TASHKENT — Uzbekistan lawmakers approved a foreign policy bill on Aug. 30 which bans the creation of foreign military bases in the Central Asian country or its participation in military blocs.
The bill, which has yet to be signed by President Islam Karimov, outlines a “foreign policy concept” for Uzbekistan, and is seen as a symbolic gesture towards both Russia and the United States as the country’s geopolitical importance grows ahead of the pullout of troops from Afghanistan.
The concept, initiated by Karimov, comes shortly after Tashkent exited a Russia-led military alliance, a move that sparked talk of Uzbekistan’s changing allegiances and seeking to establish U.S. bases on its territory.
Foreign Minister Abdulaziz Komilov presented the bill to the Uzbek senate on Aug. 30 saying that “there will not be any bases or operations centers on our territory.”
He was referring to reports in Russian media which said Uzbekistan might host a regional operations center for the United States after its pullout from Afghanistan in 2014.
While the bill celebrates neutrality, some observers view it as an attempt to demonstrate goodwill to Moscow after quitting the Collective Security Treaty Organisation (ODKB), in June while at the same time issuing an invitation for Western partners.
“It is doubtful that Uzbekistan has decided to become a neutral state,” said Andrei Grozin, a Central Asia expert at the CIS Institute in Moscow, calling the bill “a raising of the stakes” in the region.
“Most likely it is a message to Russia and an invitation for the West to name their price” for placing in Uzbekistan infrastructure for logistics, transportation, and storage, he said.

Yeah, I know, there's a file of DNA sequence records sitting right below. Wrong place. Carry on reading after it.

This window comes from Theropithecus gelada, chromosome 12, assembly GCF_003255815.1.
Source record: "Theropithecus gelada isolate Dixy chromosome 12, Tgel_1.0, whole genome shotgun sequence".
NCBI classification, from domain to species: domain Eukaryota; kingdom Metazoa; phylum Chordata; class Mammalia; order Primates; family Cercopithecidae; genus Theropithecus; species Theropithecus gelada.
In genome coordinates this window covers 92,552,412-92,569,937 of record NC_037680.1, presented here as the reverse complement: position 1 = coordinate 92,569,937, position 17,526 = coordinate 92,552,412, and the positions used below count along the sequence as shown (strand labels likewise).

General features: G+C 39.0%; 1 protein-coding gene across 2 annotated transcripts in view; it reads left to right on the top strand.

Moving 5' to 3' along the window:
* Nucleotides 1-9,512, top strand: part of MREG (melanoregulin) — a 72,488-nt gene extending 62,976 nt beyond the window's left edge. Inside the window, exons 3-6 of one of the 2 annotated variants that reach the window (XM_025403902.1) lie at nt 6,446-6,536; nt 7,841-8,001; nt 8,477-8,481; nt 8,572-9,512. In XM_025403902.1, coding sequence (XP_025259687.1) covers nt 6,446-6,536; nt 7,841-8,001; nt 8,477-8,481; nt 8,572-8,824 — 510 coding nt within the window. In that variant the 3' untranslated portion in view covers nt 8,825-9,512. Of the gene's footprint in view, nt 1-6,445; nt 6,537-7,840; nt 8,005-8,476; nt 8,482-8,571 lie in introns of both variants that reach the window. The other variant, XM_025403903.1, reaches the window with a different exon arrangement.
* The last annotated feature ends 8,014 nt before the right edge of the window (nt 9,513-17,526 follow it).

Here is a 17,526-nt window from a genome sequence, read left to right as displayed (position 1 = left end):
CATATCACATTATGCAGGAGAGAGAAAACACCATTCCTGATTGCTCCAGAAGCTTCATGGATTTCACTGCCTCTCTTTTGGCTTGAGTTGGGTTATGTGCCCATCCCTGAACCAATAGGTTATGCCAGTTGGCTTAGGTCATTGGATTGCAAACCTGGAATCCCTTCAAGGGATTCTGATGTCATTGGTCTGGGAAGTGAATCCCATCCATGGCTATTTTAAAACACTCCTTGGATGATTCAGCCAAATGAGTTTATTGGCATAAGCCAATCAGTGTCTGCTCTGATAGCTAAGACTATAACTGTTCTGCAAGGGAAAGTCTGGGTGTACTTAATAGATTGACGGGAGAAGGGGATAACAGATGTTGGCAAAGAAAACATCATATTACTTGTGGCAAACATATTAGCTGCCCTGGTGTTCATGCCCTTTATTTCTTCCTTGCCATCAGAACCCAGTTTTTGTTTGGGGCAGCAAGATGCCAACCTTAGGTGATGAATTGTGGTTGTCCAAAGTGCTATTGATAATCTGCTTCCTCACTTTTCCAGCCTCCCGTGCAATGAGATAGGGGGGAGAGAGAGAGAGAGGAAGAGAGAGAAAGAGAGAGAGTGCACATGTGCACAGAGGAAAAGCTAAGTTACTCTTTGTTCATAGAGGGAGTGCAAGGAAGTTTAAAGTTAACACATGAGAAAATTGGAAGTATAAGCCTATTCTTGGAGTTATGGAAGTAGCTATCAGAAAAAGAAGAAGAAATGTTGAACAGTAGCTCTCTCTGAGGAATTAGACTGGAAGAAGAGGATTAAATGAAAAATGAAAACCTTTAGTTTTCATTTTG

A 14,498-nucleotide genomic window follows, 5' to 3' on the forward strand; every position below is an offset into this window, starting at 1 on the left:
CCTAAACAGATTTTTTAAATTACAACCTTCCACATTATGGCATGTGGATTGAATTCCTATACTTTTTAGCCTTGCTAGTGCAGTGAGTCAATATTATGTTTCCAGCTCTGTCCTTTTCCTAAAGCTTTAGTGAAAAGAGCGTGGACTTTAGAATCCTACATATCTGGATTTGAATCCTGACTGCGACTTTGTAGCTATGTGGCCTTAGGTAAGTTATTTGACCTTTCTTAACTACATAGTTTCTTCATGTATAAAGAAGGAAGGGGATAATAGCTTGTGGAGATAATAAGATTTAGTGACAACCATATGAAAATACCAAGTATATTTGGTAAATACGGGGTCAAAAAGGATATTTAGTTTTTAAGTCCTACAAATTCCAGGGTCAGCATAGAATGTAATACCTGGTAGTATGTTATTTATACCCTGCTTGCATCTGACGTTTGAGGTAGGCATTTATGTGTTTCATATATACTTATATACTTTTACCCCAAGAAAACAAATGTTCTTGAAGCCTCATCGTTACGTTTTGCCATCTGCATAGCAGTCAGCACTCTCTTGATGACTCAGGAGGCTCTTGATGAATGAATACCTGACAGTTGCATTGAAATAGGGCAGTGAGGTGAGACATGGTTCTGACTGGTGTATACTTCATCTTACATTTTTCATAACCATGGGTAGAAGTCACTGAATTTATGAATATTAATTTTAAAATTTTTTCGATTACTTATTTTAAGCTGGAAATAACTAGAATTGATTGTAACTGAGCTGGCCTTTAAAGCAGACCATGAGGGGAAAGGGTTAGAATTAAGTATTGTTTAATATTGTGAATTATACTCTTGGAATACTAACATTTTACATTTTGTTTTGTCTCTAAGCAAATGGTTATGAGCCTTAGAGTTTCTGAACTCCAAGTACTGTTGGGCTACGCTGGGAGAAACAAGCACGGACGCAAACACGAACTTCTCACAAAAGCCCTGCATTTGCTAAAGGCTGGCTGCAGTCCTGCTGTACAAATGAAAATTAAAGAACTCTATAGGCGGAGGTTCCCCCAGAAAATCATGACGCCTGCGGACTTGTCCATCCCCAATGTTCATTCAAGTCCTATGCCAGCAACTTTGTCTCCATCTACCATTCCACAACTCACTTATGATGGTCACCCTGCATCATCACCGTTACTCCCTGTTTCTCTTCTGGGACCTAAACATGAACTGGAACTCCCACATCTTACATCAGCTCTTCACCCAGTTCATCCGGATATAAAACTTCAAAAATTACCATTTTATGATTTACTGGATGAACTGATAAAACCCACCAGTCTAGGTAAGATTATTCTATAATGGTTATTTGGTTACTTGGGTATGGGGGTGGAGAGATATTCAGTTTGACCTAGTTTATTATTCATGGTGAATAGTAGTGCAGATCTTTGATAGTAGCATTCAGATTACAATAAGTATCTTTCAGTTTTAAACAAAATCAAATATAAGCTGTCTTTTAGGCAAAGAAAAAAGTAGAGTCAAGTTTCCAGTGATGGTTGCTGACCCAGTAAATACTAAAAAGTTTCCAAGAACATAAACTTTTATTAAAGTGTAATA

Uzbekistan, a closed and mainly Muslim nation that with 28 million people is the region’s biggest by population, lies north of Afghanistan and is a key link in the Northern Distribution Network, a supply line for U.S. troops in Afghanistan.
Tashkent closed an airbase in 2005 which helped serve U.S. troops following Western criticism of Uzbekistan’s handling of unrest in the city of Andijan.
Currently NATO ally Germany uses Uzbekistan’s Termez airport near Afghanistan and has about 300 people stationed there.
Komilov said however that the facility is a “logistical transit center” rather than a military base, and does not allow military weapons on its territory, so the bill would not lead to its closure.
He added that Uzbekistan would not join any military blocs and would “reserve the right to leave any interstate structures if they become military-political blocs.”
The bill also states that the country will take all the measures against involvement in conflicts in neighboring countries while its army will avoid peacekeeping missions abroad.